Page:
Ch’i’ non ven disturbasse ogne cagione,
    Membrandovi colei cui voi piangeste.

    La vostra vanità mi fa pensare,
    E spaventami sì, ch’io temo forte 10
    Del viso d’una donna che vi mira.

    Voi non dovreste mai, se non per morte,
    La vostra donna, ch’è morta, obliare”.
    Così dice ‘l meo core, e poi sospira. The Bitter Tears of Bitter Agony

    “The bitter tears of bitter agony,
    that you, poor eyes of mine, so long have shed,
    made other people all around you sadly
    weep from pity, as you well could see.

    You would forget all this , it seems to me, 5
    if I were on my part so wholly bad
    as not to make you think again, instead,
    of her for whom you wept so wretchedly.

    Pensive I grow for this your foolishness,
    and frightened so, that very much I dread 10
    ‘tis someone else’s sight you’re conquered by.

    Never must you forget, my eyes,—unless
    Death come to close you—your sole mistress, dead.”
    So speaks my heart, and soon it heaves a sigh.

     
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    Lo doloroso amor che mi conduce

    Lo doloroso amor che mi conduce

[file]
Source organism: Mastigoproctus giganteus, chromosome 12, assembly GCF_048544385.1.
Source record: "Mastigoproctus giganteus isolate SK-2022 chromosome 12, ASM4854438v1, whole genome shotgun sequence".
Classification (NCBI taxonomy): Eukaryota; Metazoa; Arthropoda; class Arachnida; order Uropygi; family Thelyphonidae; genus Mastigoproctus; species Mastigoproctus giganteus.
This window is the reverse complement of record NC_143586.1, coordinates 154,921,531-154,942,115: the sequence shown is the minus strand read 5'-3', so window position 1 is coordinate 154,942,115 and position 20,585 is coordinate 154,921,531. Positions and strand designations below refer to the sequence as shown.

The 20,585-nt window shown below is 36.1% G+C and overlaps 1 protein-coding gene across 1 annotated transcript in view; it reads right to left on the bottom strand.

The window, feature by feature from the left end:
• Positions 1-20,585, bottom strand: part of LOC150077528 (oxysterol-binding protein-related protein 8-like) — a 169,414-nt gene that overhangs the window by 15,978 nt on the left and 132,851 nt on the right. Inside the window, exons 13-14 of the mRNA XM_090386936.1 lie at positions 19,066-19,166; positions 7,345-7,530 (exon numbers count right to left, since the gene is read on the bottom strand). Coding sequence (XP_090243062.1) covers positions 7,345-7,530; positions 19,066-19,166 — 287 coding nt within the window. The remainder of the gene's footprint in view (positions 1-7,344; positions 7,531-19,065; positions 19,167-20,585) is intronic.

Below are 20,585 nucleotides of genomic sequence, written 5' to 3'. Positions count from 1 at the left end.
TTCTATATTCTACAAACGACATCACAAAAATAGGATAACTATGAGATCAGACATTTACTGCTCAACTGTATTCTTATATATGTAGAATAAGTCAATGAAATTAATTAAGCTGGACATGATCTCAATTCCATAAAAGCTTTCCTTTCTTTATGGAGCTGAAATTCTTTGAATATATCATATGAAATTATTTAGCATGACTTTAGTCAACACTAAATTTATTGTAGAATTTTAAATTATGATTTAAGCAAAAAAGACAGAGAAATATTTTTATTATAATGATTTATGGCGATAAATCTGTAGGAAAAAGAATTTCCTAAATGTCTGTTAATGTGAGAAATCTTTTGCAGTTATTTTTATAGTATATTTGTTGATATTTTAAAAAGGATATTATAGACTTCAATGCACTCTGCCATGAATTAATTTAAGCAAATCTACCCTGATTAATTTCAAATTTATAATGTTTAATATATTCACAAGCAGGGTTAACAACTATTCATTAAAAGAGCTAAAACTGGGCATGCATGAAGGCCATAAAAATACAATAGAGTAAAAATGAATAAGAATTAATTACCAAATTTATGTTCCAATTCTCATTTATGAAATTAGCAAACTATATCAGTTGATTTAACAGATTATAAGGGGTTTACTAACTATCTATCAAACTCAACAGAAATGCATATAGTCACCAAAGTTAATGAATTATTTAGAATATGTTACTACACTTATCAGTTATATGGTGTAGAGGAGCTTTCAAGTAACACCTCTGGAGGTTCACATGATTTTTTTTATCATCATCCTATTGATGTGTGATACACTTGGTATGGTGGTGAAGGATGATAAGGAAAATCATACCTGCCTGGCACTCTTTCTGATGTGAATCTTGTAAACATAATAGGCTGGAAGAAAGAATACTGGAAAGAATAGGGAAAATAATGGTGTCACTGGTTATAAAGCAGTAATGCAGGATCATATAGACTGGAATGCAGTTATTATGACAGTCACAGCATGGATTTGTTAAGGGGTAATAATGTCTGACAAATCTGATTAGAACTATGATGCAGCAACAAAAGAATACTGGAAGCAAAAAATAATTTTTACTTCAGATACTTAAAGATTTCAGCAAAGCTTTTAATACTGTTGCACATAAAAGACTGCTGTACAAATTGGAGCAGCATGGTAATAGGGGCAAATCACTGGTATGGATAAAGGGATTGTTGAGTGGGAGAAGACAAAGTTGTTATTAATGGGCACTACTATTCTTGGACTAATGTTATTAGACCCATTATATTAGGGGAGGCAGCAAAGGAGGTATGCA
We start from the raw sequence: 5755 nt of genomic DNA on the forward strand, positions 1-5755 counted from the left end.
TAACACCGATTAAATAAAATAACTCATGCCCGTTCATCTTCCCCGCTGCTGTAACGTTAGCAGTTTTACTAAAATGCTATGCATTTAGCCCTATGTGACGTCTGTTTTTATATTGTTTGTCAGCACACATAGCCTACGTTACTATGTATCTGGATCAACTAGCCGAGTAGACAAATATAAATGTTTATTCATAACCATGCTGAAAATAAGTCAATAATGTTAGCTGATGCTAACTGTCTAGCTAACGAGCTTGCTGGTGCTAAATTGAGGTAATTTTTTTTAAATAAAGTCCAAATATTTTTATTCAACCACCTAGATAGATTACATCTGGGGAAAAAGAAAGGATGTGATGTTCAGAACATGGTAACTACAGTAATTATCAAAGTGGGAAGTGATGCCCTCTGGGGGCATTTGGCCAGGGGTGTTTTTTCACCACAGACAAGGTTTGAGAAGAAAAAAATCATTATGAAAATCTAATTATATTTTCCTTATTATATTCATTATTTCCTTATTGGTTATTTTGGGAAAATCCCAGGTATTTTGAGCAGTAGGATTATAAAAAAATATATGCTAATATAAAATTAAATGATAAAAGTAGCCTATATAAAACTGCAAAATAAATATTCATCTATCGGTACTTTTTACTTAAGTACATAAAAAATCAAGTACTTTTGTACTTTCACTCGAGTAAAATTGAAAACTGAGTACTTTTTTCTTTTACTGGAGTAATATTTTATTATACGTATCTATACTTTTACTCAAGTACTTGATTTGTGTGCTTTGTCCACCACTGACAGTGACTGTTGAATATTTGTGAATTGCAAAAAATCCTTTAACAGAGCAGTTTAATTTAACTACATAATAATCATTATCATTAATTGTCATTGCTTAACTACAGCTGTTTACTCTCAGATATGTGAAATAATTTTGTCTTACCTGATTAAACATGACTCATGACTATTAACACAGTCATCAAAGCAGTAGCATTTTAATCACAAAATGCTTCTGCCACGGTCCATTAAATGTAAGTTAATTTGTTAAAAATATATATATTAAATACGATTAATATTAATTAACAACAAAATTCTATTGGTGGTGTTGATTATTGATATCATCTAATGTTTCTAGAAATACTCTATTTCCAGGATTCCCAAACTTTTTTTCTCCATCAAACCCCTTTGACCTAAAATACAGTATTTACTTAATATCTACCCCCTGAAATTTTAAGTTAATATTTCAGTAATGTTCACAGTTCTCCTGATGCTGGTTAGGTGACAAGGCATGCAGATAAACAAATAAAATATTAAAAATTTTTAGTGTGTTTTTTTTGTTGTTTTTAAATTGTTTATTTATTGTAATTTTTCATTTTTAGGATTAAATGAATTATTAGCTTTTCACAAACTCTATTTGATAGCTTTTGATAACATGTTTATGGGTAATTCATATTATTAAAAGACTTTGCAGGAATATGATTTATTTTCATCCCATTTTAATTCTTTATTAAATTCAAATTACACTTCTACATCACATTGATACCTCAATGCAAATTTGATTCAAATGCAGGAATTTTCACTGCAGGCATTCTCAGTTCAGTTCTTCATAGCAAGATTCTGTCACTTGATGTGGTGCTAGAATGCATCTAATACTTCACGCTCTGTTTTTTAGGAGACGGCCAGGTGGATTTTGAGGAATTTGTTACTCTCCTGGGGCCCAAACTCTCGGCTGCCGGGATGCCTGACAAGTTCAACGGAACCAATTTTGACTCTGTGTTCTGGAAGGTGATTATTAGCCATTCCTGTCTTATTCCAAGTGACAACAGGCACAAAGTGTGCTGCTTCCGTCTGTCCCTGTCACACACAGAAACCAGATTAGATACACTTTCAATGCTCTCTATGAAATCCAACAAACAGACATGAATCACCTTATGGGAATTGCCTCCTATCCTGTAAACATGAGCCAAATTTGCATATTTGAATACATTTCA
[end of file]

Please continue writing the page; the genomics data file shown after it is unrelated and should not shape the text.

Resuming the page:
a fin di morte per piacer di quella
    che lo mio cor solea tener gioioso,
    m’ha tolto e togli e ciascun di la luce
    che avean li occhi miei di tale stella:, 5
    che non credea di lei mai star doglioso:
    e ‘l colpo suo c’ho portato nascoso,
    omai si scopre per soverchia pena,
    la qual nasce del foco
    che m’ha tratto di gioco, 10
    sì ch’altro mai che male io non aspetto;
    e ‘l viver mio (omai esser de’ poco)
    fin a la morte mia sospira e dice:
    “Per quella moro c’ha nome Beatrice”.

    Quel dolce nome, che mi fa il cor agro, 15
    tutte fiate ch’i’ lo vedrò scritto
    mi farà nuovo ogni dolor ch’io sento;
    e de la doglia diverrò sì magro
    de la persona, e ‘l viso tanto afflitto,
    che qual mi vederà n’avrà pavento. 20
    E allor non trarrà sì poco vento
    che non mi meni, sì ch’io cadrò freddo;
    e per tal verrò morto,
    e ‘l dolor sarà scorto
    con l’anima che sen girà sì trista; 25